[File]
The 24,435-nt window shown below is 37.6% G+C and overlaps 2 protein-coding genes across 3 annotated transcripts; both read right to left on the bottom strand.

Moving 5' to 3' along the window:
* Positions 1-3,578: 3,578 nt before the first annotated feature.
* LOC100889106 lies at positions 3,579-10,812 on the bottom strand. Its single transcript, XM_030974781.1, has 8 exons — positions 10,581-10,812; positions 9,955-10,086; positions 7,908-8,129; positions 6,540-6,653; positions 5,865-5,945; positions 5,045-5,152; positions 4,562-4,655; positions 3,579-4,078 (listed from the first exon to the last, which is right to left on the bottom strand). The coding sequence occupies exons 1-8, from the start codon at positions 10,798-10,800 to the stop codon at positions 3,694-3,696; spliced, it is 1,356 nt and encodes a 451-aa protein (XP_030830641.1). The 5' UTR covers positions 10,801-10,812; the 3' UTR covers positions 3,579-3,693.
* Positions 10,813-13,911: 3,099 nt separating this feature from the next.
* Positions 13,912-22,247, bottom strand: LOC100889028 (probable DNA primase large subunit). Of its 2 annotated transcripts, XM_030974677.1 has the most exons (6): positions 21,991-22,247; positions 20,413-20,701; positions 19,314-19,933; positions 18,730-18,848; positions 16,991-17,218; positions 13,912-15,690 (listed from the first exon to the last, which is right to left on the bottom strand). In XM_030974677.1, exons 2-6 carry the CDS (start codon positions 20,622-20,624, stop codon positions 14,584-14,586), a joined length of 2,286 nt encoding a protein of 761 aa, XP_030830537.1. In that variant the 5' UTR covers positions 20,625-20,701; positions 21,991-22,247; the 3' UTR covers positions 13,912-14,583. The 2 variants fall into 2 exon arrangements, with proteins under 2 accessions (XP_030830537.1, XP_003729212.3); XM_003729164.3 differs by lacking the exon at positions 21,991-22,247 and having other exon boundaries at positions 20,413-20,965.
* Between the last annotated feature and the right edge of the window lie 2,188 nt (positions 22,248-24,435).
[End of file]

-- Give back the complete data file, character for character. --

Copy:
The 24,435-nt window shown below is 37.6% G+C and overlaps 2 protein-coding genes across 3 annotated transcripts; both read right to left on the bottom strand.

Moving 5' to 3' along the window:
* Positions 1-3,578: 3,578 nt before the first annotated feature.
* LOC100889106 lies at positions 3,579-10,812 on the bottom strand. Its single transcript, XM_030974781.1, has 8 exons — positions 10,581-10,812; positions 9,955-10,086; positions 7,908-8,129; positions 6,540-6,653; positions 5,865-5,945; positions 5,045-5,152; positions 4,562-4,655; positions 3,579-4,078 (listed from the first exon to the last, which is right to left on the bottom strand). The coding sequence occupies exons 1-8, from the start codon at positions 10,798-10,800 to the stop codon at positions 3,694-3,696; spliced, it is 1,356 nt and encodes a 451-aa protein (XP_030830641.1). The 5' UTR covers positions 10,801-10,812; the 3' UTR covers positions 3,579-3,693.
* Positions 10,813-13,911: 3,099 nt separating this feature from the next.
* Positions 13,912-22,247, bottom strand: LOC100889028 (probable DNA primase large subunit). Of its 2 annotated transcripts, XM_030974677.1 has the most exons (6): positions 21,991-22,247; positions 20,413-20,701; positions 19,314-19,933; positions 18,730-18,848; positions 16,991-17,218; positions 13,912-15,690 (listed from the first exon to the last, which is right to left on the bottom strand). In XM_030974677.1, exons 2-6 carry the CDS (start codon positions 20,622-20,624, stop codon positions 14,584-14,586), a joined length of 2,286 nt encoding a protein of 761 aa, XP_030830537.1. In that variant the 5' UTR covers positions 20,625-20,701; positions 21,991-22,247; the 3' UTR covers positions 13,912-14,583. The 2 variants fall into 2 exon arrangements, with proteins under 2 accessions (XP_030830537.1, XP_003729212.3); XM_003729164.3 differs by lacking the exon at positions 21,991-22,247 and having other exon boundaries at positions 20,413-20,965.
* Between the last annotated feature and the right edge of the window lie 2,188 nt (positions 22,248-24,435).